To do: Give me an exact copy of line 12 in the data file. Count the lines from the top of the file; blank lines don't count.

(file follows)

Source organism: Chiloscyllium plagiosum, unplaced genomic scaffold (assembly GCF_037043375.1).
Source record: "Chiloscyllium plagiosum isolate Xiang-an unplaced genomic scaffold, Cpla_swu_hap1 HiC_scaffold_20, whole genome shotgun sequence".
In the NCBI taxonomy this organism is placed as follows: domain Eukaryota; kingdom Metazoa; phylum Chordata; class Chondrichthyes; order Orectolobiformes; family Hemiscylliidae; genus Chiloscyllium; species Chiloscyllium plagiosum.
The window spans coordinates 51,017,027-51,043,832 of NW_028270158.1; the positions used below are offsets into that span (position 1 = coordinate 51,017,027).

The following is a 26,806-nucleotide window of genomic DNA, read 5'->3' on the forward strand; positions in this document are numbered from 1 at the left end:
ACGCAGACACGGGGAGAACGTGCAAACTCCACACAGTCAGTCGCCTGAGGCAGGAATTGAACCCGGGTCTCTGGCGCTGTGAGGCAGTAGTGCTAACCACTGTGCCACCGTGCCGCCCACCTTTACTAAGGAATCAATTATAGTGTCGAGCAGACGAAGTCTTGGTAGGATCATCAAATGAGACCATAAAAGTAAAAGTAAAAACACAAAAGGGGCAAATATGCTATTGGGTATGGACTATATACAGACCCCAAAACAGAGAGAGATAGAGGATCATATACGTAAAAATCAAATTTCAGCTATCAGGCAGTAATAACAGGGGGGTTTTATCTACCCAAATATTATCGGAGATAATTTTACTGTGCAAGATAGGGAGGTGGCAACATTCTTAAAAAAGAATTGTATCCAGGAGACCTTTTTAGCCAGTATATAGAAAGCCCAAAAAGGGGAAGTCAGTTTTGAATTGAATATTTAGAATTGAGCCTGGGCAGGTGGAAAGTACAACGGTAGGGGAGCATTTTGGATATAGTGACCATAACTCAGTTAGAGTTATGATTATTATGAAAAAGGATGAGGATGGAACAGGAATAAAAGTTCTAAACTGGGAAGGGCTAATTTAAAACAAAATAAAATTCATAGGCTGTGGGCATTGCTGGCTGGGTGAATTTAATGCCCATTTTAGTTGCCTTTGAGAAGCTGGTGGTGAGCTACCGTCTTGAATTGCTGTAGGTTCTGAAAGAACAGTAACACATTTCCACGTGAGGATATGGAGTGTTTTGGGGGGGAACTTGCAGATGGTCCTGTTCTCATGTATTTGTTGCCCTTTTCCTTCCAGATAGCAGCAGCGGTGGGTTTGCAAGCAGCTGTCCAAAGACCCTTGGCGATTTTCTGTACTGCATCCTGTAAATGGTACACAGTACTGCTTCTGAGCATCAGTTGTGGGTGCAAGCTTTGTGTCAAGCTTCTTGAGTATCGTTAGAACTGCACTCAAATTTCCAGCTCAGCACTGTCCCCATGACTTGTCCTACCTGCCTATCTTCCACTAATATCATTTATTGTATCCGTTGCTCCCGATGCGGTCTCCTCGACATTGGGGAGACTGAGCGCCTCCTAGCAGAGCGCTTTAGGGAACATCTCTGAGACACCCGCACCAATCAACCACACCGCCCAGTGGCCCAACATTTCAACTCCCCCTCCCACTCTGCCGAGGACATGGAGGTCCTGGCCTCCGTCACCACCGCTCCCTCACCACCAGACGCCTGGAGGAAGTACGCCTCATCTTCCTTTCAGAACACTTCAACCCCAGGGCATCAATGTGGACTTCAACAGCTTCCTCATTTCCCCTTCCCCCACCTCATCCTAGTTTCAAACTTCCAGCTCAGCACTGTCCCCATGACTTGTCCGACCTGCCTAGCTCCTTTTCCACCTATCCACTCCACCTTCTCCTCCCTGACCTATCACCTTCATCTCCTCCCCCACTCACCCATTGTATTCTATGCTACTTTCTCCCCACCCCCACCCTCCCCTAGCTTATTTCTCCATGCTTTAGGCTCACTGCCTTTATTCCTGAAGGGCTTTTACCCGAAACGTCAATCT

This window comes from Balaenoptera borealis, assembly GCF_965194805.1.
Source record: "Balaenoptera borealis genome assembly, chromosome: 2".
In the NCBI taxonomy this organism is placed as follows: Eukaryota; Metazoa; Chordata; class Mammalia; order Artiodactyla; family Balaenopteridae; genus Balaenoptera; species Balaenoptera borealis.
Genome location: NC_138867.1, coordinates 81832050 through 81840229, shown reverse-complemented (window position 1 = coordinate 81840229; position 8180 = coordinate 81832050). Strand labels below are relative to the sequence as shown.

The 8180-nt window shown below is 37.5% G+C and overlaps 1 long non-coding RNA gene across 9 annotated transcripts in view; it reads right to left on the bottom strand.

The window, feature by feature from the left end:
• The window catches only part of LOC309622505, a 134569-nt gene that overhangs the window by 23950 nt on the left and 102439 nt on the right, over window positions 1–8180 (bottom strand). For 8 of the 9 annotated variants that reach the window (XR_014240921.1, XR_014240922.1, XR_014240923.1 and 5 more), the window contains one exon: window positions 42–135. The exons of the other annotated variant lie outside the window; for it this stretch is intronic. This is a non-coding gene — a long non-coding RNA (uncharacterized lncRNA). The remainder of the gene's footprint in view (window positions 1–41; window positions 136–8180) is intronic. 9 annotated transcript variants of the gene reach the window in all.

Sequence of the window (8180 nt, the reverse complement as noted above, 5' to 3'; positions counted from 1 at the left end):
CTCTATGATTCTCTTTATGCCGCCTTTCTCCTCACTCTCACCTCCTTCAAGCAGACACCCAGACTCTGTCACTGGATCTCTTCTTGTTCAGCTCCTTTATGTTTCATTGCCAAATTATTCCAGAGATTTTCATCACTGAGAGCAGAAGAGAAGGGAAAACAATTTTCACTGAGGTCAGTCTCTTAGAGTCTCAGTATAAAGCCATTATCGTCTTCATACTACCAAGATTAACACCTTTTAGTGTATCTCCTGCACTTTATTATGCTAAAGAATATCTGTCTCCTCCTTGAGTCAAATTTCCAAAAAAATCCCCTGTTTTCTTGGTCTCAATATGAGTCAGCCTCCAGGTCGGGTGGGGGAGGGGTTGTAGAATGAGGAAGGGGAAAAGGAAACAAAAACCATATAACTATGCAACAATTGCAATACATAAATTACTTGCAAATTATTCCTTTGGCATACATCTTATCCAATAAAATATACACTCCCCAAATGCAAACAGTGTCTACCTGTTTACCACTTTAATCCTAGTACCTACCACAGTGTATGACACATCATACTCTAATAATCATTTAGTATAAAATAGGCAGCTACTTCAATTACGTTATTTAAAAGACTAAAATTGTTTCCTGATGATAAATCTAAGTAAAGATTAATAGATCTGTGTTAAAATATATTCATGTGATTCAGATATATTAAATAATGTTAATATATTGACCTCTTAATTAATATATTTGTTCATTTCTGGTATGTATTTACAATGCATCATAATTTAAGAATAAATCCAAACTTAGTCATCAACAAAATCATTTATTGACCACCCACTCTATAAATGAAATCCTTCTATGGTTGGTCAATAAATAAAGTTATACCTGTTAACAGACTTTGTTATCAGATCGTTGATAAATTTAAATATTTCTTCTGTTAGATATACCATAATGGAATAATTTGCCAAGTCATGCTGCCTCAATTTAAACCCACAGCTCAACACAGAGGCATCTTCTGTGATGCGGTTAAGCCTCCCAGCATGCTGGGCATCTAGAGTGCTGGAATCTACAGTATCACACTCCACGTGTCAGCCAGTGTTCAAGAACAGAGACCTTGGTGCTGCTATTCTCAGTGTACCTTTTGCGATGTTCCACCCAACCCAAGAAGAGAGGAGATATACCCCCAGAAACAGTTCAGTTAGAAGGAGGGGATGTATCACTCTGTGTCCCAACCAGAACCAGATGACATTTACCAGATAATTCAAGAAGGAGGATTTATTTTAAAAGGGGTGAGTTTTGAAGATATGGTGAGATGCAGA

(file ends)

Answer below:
The window, feature by feature from the left end: